If you wanted to take a deeper look at the data behind my last post, I've found a great tool for displaying the data online.
ShinyApps.io allows you to take a set of R scripts and build an interactive webpage. You can see my code on Github.
Conventional wisdom says certain NBA front offices (San Antonio, Seattle/OKC, Houston) are better at picking young players in the draft. Can we test this hypothesis with data?
One approach is to look at WS (Win Shares). Basketball WS are a way to approximate a player’s value by aggregating points, assists, rebounds, efficiency, turnovers, etc in a single value. Here is a full breakdown.
WS are not a perfect proxy for value, but they do allow for nice comparisons. Check out the list of all time career leaders in WS.
We need to figure out:
The expected value in WS for each pick. For example, the first pick turns out to be worth 77 WS on average (explained below).
How much each pick varied from the expected value (Shaq was selected first in 1992 and had 182 WS over his career, so he was a better than average first pick ).
The cumulative difference between expected and actual value for all the picks each franchise made.
Note that this approach doesn’t necessarily test for good outcomes. Charlotte drafted Kobe Bryant 13th in 1996 (173 WS so far) but didn’t get full value for him since they had agreed to trade him right away (for Vlade Divac who produced 54 WS for the rest of his career).
This analysis will have a narrow focus: With the pick each franchise had, what was the difference in expected and actual WS (regardless of what they did later with that player).
Modified WS for younger players
The data set (1990-2009) includes a lot of players who are still playing and thus producing WS. Lets use a multiplier to estimate the career length of every player drafted after 2000. Career length is highly dependent on how good a player is and injuries. We can't predict injuries, but we can estimate longevity based on minutes per game.
- Less than 12 minutes per game for a career = 2.01 seasons.
- More than 12 minutes per game for a career but less than 20 = 5.01 seasons.
- More than 20 minutes per game for a career but less than 25 = 7.59 seasons.
- More than 25 minutes per game for a career but less than 30 = 9.21 seasons.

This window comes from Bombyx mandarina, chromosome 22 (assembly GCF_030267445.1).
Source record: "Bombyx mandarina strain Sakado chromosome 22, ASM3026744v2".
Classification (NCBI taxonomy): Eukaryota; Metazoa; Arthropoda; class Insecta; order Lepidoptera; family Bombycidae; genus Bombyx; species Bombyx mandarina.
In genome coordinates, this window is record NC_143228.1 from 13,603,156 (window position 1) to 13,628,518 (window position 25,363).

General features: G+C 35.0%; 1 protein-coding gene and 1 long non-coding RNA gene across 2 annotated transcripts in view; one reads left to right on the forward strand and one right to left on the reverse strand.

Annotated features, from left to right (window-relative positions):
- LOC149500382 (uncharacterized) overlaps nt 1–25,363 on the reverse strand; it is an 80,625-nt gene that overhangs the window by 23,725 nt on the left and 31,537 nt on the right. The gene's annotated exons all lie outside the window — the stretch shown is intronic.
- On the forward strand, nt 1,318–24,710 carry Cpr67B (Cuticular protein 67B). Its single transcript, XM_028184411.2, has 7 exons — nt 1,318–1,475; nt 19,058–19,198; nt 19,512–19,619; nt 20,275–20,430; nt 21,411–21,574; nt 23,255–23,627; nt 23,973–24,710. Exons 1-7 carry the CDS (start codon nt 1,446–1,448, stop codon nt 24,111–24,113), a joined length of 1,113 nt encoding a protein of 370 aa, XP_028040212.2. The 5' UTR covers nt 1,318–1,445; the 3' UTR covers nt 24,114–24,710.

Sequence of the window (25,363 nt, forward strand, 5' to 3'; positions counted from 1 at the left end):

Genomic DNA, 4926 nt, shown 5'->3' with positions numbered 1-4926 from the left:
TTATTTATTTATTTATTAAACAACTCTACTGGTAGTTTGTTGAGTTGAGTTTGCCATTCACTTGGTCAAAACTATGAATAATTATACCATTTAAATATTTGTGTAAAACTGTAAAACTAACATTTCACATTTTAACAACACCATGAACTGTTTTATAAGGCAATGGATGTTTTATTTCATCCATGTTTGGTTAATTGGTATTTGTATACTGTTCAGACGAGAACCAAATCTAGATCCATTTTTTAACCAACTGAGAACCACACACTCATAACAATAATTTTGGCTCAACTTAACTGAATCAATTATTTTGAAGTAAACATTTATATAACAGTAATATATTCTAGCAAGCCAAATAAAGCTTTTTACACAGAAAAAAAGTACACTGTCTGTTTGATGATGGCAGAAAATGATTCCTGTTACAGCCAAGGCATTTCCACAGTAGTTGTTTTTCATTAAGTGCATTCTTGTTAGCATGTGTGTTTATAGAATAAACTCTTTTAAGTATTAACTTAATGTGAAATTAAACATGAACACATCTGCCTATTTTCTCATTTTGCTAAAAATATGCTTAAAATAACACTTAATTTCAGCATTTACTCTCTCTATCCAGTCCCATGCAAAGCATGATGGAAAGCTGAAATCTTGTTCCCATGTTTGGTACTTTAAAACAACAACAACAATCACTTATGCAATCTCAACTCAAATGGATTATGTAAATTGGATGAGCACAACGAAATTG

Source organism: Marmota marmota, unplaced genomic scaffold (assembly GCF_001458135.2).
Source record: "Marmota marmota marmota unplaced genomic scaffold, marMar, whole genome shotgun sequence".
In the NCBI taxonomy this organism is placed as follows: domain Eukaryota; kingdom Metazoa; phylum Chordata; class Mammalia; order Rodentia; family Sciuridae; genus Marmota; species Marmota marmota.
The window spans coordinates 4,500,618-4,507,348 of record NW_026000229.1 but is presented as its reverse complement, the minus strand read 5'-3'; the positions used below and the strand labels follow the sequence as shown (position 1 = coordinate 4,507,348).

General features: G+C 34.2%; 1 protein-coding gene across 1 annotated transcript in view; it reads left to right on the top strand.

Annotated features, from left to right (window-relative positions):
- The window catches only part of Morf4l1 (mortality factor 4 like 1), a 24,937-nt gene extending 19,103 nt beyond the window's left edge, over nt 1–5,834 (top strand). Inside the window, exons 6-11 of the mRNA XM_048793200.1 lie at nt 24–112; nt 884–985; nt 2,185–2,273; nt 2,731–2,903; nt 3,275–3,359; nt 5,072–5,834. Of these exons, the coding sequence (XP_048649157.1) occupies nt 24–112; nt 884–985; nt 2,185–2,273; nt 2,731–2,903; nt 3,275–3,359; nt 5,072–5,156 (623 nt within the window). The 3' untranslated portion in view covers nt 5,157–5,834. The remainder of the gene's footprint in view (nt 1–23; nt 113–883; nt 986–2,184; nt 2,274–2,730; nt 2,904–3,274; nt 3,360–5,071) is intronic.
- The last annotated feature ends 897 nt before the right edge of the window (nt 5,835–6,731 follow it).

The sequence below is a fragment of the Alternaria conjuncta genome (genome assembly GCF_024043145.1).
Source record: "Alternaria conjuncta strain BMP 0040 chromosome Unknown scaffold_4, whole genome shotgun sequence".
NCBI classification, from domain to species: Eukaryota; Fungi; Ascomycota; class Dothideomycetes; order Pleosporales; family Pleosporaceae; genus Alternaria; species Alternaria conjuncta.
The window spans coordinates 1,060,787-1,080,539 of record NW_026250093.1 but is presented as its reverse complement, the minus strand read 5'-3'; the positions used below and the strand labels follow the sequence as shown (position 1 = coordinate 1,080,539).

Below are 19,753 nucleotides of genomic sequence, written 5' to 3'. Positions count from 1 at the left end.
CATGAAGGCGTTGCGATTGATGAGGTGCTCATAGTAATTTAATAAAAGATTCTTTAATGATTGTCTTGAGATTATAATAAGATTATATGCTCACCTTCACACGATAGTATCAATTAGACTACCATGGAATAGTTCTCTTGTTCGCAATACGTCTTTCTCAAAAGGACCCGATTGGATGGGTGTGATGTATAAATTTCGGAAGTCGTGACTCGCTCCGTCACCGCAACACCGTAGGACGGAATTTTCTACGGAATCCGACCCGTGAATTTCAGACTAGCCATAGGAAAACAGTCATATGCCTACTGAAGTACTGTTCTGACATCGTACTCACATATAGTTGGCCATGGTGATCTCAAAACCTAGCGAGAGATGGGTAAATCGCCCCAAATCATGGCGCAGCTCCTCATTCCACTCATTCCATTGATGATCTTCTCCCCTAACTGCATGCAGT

- More than 30 minutes per game for a career = 10.88 seasons.
Now, Kevin Durant, who was drafted 2nd in 2007, has a Modified WS of 133 instead of his current 73 WS. Once again, this is not a perfect method, but it will help us make comparisons.
This analysis will underestimate WS for superstar players who will have long careers, but we can't see the future (if LeBron is a cyborg, however, a 30 year career seems like a safe bet).
Lets figure out the expected value in WS for each pick. A simple average of 20 years of data produces this table.
Note that the 13th and 21st pick are in the top 10 for expected value while the 6th, 8th, and 12th picks have underperformed in this time period. There have been lots of duds at 6 and 8, while Kobe at 13 and Rondo and Michael Finley at 21 boost their respective picks.
Difference between expected and actual WS
Now that we have the expected value we can subtract it from the actual value for each pick. This creates a fun list of the best and worst picks.
Which franchise was best?
Finally, we can add up the delta WS for each franchise’s picks over the past 20 years.
Cleveland is first?! Lets look at this more closely. Cleveland had a number of picks that dramatically outperformed their expected WS.
Notably, many of those players have spent large chunks of their career with other teams.
Cleveland's draft picks that produced negative value weren't as damaging as other teams.
Success in the NBA isn't just about drafting well, but also developing talent, and making savvy signings and trades. I expected to see San Antonio and Seattle/OKC near the top of this list, but Cleveland and Phoenix are a surprise.
Update 12/23/13: I've added this data to a Shiny R web app.